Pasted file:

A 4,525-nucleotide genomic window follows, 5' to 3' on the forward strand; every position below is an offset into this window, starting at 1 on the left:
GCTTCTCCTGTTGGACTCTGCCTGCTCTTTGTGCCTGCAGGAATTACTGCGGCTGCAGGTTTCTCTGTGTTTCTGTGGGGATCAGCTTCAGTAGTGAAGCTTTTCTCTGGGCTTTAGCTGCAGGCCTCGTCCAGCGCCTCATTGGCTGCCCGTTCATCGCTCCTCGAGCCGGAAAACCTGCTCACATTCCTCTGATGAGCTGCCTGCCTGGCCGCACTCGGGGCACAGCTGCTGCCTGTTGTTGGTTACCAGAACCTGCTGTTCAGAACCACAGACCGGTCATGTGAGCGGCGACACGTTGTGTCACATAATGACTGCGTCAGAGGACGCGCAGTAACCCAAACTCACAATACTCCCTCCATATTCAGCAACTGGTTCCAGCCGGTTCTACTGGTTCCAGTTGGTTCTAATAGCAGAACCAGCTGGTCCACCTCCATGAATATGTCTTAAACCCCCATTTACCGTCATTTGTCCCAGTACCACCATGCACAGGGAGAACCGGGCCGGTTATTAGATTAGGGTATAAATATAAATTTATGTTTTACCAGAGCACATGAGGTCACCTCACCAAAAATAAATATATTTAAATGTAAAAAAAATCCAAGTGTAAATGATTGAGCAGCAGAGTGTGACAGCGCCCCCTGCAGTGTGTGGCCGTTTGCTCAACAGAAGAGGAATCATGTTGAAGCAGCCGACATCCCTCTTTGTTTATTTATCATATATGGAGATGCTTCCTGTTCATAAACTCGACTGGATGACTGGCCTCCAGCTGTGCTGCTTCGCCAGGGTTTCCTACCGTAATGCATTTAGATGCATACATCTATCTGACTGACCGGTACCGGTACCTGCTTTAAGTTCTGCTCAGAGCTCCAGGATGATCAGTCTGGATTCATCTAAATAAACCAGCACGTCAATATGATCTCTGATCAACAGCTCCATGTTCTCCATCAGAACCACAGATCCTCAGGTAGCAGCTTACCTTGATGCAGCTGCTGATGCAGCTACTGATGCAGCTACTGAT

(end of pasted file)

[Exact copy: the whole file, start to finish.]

A 4,525-nucleotide genomic window follows, 5' to 3' on the forward strand; every position below is an offset into this window, starting at 1 on the left:
GCTTCTCCTGTTGGACTCTGCCTGCTCTTTGTGCCTGCAGGAATTACTGCGGCTGCAGGTTTCTCTGTGTTTCTGTGGGGATCAGCTTCAGTAGTGAAGCTTTTCTCTGGGCTTTAGCTGCAGGCCTCGTCCAGCGCCTCATTGGCTGCCCGTTCATCGCTCCTCGAGCCGGAAAACCTGCTCACATTCCTCTGATGAGCTGCCTGCCTGGCCGCACTCGGGGCACAGCTGCTGCCTGTTGTTGGTTACCAGAACCTGCTGTTCAGAACCACAGACCGGTCATGTGAGCGGCGACACGTTGTGTCACATAATGACTGCGTCAGAGGACGCGCAGTAACCCAAACTCACAATACTCCCTCCATATTCAGCAACTGGTTCCAGCCGGTTCTACTGGTTCCAGTTGGTTCTAATAGCAGAACCAGCTGGTCCACCTCCATGAATATGTCTTAAACCCCCATTTACCGTCATTTGTCCCAGTACCACCATGCACAGGGAGAACCGGGCCGGTTATTAGATTAGGGTATAAATATAAATTTATGTTTTACCAGAGCACATGAGGTCACCTCACCAAAAATAAATATATTTAAATGTAAAAAAAATCCAAGTGTAAATGATTGAGCAGCAGAGTGTGACAGCGCCCCCTGCAGTGTGTGGCCGTTTGCTCAACAGAAGAGGAATCATGTTGAAGCAGCCGACATCCCTCTTTGTTTATTTATCATATATGGAGATGCTTCCTGTTCATAAACTCGACTGGATGACTGGCCTCCAGCTGTGCTGCTTCGCCAGGGTTTCCTACCGTAATGCATTTAGATGCATACATCTATCTGACTGACCGGTACCGGTACCTGCTTTAAGTTCTGCTCAGAGCTCCAGGATGATCAGTCTGGATTCATCTAAATAAACCAGCACGTCAATATGATCTCTGATCAACAGCTCCATGTTCTCCATCAGAACCACAGATCCTCAGGTAGCAGCTTACCTTGATGCAGCTGCTGATGCAGCTACTGATGCAGCTACTGAT